"First get him some minutes," said Atkinson of the plan to work Napier into the mix. "Get him some rhythm. Looked good in practice yesterday, so that's a good sign. Don't expect big minutes from him, but we'll build him up. I think he'll be that sparkplug. I think it gives us something defensively. He creates turnovers. He's a ball-pressure guy. He gets into guys. He's fast. And offensively he can give you a punch and come off and get 10 points in 10 minutes. His experience, right? NBA experience. He'll help us."

Last season, his fourth in the NBA, Napier posted career highs with 74 games played and 10 started, averaging 8.7 points and 2.0 assists in 20.7 minutes per game while shooting 37.6 percent from 3-point range.

The return of Napier and Hollis-Jefferson continues a bit of an early-season personnel shuffle. The Nets lost DeMarre Carroll on the eve of the season due to ankle surgery and Treveon Graham strained his hamstring on Friday and missed Saturday night's game in Indiana. Rookie forward Rodions Kurucs also left that game after turning his ankle in the second half. Meanwhile, Allen Crabbe returned on Friday after missing the final two preseason games and the season opener.

"With Rondae back and Shabazz, we're going to throw in some lineups that no one's seen before, not even myself," said Atkinson. "But we're just going to have to feel that and work it out and as guys come back from injury and guys are out and guys are in we've just got to figure that out, and that will be something to keep an eye on."

Atkinson said on Monday that Graham would be out "awhile" with his hamstring injury. The third-year NBA player had taken advantage of the opportunity opened up by his teammates' injuries to make an impression through preseason and the start of the regular season.

"With Rondae out, he was our best, versatile defender," said Atkinson. "That's what kind of grade I give him. That's how important I thought he was for our defense. And offense, he doesn't need the ball, which is a compliment. He knows how to move it. He gives us a physicality. It's a loss, and we want to get him back as soon as possible, because he's been a pleasant surprise for us."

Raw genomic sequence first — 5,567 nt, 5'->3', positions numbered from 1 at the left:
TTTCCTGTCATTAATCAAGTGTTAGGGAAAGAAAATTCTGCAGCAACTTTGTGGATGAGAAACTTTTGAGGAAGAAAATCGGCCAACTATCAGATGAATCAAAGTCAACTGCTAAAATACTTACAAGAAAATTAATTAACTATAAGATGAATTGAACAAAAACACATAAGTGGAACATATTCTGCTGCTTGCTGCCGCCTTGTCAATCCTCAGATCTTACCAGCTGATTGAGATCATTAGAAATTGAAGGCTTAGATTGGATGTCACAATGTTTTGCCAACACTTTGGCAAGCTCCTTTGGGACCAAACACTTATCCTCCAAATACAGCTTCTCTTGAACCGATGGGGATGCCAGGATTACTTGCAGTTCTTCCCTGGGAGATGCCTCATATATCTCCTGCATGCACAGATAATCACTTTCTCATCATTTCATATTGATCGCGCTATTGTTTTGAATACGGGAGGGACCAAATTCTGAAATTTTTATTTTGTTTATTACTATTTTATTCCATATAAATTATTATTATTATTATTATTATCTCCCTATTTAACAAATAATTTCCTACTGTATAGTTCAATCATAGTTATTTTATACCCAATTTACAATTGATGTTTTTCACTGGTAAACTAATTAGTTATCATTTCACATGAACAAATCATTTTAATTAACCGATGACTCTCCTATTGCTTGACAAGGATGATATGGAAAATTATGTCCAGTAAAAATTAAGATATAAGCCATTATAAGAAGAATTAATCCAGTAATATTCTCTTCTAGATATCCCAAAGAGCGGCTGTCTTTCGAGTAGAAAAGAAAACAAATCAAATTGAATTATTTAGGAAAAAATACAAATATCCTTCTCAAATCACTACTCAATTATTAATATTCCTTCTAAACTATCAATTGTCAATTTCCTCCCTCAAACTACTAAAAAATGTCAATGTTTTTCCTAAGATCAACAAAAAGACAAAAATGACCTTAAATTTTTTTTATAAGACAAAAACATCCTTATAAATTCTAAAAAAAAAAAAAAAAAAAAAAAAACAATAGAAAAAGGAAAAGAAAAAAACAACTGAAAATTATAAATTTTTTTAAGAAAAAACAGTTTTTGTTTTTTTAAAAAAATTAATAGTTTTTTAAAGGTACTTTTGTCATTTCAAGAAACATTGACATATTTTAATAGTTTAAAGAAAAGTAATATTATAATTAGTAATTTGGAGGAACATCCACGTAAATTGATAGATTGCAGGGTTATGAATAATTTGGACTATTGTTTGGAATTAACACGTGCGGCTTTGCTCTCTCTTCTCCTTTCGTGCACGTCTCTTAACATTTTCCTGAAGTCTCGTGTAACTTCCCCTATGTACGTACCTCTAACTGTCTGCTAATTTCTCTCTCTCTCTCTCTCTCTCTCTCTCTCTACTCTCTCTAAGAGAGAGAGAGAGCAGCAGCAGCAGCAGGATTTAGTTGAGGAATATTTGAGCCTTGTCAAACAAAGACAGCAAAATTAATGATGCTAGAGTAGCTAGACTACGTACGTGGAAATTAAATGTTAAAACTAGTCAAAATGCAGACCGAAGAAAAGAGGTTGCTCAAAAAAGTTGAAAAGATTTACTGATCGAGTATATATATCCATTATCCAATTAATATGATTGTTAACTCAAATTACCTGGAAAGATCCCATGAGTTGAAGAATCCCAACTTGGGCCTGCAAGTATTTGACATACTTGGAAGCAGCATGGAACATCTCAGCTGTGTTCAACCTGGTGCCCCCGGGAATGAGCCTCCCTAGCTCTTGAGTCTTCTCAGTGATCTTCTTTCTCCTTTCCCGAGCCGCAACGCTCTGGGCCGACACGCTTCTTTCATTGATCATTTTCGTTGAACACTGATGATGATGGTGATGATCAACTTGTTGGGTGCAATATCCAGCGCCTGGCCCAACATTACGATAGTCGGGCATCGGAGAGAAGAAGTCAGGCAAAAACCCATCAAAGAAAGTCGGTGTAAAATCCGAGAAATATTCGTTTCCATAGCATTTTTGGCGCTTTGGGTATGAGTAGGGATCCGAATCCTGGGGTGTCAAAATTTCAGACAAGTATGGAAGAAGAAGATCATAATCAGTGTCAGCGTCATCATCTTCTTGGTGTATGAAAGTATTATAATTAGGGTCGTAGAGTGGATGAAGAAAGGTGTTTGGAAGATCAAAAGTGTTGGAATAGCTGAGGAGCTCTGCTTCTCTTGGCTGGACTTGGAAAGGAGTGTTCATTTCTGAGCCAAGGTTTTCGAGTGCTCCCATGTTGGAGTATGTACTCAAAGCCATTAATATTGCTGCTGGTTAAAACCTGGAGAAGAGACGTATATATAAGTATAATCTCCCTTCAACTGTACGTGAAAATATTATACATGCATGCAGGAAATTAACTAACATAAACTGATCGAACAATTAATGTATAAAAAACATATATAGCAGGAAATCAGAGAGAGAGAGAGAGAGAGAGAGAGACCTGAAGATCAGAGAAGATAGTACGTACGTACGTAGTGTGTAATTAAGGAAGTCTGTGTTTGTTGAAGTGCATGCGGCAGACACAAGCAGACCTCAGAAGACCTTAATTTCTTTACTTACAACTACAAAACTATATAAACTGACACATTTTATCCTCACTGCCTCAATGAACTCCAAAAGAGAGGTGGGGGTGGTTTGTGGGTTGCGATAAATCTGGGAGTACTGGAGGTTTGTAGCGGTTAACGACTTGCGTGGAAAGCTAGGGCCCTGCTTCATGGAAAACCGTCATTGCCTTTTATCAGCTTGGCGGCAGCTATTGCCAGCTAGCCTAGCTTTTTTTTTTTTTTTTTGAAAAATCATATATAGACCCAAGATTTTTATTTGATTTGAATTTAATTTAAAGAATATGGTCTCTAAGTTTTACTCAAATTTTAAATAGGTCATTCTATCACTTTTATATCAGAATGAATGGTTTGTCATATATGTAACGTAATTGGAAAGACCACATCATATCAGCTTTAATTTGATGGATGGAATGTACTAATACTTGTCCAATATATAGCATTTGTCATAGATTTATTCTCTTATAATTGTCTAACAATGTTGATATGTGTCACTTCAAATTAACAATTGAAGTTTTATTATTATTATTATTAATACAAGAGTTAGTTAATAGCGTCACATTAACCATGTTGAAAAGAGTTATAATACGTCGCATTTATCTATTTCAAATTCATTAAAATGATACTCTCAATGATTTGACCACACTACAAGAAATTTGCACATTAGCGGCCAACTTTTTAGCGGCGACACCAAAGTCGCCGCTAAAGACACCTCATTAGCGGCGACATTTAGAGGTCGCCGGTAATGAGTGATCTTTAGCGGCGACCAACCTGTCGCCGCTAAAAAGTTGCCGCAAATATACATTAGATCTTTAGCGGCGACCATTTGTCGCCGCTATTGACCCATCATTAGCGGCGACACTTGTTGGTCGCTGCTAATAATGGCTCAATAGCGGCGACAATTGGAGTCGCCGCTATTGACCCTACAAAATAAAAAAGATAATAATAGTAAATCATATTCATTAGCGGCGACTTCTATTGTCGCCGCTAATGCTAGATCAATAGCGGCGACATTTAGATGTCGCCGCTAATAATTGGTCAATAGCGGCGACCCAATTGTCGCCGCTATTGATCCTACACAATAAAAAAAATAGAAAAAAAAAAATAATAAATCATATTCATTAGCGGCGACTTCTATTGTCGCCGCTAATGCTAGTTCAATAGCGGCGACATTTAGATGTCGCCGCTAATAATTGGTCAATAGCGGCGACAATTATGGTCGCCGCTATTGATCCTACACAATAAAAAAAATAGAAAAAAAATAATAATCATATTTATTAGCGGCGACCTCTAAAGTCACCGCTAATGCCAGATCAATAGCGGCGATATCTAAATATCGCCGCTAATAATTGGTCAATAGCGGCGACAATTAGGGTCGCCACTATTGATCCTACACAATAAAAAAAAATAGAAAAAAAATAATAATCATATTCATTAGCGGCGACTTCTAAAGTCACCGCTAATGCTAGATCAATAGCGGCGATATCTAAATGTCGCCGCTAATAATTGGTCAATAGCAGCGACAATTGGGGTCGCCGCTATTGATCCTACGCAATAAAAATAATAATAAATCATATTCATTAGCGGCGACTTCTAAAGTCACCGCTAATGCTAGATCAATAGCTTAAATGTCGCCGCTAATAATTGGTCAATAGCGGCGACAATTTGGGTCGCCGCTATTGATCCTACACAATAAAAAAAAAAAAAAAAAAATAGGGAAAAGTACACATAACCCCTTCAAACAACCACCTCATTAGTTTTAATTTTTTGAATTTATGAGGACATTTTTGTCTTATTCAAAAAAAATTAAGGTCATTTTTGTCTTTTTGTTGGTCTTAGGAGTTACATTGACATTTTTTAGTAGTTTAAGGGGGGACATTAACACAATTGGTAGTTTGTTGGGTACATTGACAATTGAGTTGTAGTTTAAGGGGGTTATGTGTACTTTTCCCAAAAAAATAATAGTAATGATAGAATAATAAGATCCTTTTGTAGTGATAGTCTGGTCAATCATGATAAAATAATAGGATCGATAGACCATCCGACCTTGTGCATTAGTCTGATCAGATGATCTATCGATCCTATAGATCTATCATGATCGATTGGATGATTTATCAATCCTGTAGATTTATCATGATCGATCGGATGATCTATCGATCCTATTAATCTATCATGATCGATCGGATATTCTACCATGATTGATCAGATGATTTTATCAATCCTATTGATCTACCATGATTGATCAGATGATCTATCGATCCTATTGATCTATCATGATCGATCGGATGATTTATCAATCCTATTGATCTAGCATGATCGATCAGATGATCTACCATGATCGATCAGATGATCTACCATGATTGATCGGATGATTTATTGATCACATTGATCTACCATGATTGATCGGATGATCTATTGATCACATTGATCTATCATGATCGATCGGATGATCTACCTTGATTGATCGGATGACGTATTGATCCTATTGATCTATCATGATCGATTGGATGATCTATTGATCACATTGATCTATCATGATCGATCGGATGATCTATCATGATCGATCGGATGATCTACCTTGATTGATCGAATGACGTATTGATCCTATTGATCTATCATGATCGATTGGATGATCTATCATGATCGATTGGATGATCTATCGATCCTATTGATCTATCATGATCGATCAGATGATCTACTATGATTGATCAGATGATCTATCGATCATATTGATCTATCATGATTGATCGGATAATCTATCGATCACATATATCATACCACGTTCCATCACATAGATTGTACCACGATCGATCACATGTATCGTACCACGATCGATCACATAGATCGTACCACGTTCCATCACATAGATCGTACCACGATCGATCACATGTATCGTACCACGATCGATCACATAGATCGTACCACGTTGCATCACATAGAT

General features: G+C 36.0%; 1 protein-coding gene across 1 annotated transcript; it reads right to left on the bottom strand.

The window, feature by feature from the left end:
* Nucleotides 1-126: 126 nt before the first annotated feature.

The Nets had an unusual three days off between games early in the season, so after an off day on Sunday, they had practice sessions Monday and Tuesday.

"This was a good two days for us to get back on track and integrate the guys coming back," said Atkinson. "I think in professional sports, it's just part of the job. You have to figure out the puzzle you have. Guys are going to be in and out. In a perfect world, you want everybody healthy and you want continuity and lineups that have played together for long periods of time. That's perfect. But it's not perfect, so we've got to figure that out."


It's a different world in Cleveland. LeBron James went west and the Cavs have lost their first three games, giving up 131 points to Minnesota and 133 to Atlanta in their last two games. Kevin Love is the new fulcrum of the offense, and he's averaging 20.7 points, 14.3 rebounds and 4.0 assists, but shooting 26.3 percent from 3-point range and 30.4 percent overall. One Cleveland strength has corresponded to an issue that has been a problem for the Nets: the Cavs are hitting the offensive boards pretty well -- Tristan Thompson is also a double-figure rebounder with 10.7 per game -- and Cleveland is third in the league in second chance points with 19.0 per game. The Cavs have been allowing opponents to shoot 43.8 percent from 3-point range -- that's 29th in the league -- which could be an opening for the Nets.